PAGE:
Tanchi added that the lack of funding support for the socialized and marginalized sectors should be given priority.
“By studying the current state of the housing industry, knowing our capabilities, and taking cue from both failed and successful strategies that have been implemented here and abroad, we have banded together to determine the most feasible steps to take in curbing the current housing backlog,” Tanchi said.
The Housing Industry Roadmap 2012-2030 seeks to increase housing production by 1 million by 2016, 2 million by 2022 and 7 million by 2030.
The roadmap also seeks to mobilize and generate housing finance for end-user financing support, equivalent to P130 billion annually from 2012 to 2016; P236 billion annually from 2017 to 2022; and P523 billion annually from 2023 to 2030 as well as improve the regulatory environment for housing through the faster processing of housing permits, resolution of conflicts between local and national housing policies and guidelines; and the enhancement of the representation of the housing industry in policy forums.
“But more importantly, the roadmap will also find ways to enhance shelter affordability through a comprehensive housing subsidy program for targeted beneficiaries, through direct provision of housing to those who cannot afford,” said Tanchi who added that the Brazil experience greatly contributed in the drafting of the roadmap.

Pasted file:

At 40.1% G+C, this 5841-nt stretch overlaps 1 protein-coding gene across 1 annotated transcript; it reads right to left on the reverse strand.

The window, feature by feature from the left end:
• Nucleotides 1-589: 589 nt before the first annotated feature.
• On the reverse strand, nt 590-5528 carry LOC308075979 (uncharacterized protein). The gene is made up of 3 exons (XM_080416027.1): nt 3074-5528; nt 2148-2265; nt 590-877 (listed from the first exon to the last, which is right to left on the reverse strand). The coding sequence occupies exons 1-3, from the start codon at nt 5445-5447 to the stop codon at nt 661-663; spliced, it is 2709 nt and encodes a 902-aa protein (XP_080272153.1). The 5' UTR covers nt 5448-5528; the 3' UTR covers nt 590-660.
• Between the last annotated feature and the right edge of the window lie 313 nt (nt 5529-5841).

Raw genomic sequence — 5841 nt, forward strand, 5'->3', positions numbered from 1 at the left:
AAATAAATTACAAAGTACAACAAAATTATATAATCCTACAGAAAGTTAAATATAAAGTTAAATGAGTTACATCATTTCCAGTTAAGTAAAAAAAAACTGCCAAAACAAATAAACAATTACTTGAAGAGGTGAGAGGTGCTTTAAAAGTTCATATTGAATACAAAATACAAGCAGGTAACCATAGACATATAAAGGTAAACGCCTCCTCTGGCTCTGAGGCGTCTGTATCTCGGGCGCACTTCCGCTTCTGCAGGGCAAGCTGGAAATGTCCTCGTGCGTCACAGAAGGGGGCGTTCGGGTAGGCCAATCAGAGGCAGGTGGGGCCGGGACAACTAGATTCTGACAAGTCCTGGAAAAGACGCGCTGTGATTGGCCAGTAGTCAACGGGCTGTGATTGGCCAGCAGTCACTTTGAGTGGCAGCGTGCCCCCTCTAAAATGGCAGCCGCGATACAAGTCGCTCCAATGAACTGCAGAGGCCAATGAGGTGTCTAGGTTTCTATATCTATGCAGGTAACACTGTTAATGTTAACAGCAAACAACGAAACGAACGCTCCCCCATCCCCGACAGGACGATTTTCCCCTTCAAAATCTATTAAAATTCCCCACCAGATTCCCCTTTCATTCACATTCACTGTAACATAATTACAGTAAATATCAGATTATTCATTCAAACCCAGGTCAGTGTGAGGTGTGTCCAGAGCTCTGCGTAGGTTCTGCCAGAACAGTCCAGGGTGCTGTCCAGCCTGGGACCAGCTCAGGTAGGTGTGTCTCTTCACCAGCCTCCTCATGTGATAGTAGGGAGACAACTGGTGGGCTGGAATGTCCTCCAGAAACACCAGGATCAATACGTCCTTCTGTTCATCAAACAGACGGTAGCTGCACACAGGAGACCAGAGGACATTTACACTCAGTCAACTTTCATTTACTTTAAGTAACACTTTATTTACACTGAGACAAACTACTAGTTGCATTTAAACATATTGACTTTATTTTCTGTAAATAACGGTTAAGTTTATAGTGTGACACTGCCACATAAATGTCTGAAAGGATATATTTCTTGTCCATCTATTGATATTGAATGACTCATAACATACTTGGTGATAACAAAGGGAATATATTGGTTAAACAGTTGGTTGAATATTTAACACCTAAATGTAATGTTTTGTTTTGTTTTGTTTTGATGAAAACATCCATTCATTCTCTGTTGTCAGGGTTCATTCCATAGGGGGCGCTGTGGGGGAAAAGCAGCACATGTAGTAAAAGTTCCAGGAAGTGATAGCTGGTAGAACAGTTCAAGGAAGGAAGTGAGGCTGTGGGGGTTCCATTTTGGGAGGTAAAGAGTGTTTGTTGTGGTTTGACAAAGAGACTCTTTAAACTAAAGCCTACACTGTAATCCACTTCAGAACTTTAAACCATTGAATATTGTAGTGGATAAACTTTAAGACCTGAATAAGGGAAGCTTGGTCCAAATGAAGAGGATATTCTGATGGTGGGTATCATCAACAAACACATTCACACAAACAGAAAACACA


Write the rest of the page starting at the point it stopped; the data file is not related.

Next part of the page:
Crisostomo added that this roadmap brings to the foreground the challenge to all stakeholders to work together to address the housing problem by determining the true extent of the housing backlog, identifying the priority areas for immediate action, and formulating multi-year strategies until the backlog is erased by 2030.
The roadmap also seek the following:
Ways to lessen delays in the issuance of development permits in local government units;
Conflicting and redundant local and national policies;
Utilities costs absorbed by developers and buyers;
Lack of drainage and sewerage systems;
Fast turnover and brain drain in the industry’s key human resources;
Strict bank requirement;
The lack of qualified contractors, increasing labor costs; restrictive guidelines on selling and marketing activities;
An absence of institutionalized estate management program;
Delayed passing of Department of Housing and Urban Development bill and other pending bills abolishing any form of incentives; and
Obliging developers to also comply with the 20-percent socialized requirement of Urban Development and Housing Act.
The preceding issues are also discussed in the roadmap that will be presented to Vice President Jejomar Binay who also chairs the Housing and Urban Development Coordinating Council.
“As such, we, from the housing industry call on all sectors of society to participate in pushing the roadmap. It may still need some fine tuning but it is a start and with the support and participation of the private, the public and the social sectors, we can turn the 2030 vision into reality,” Tanchi said.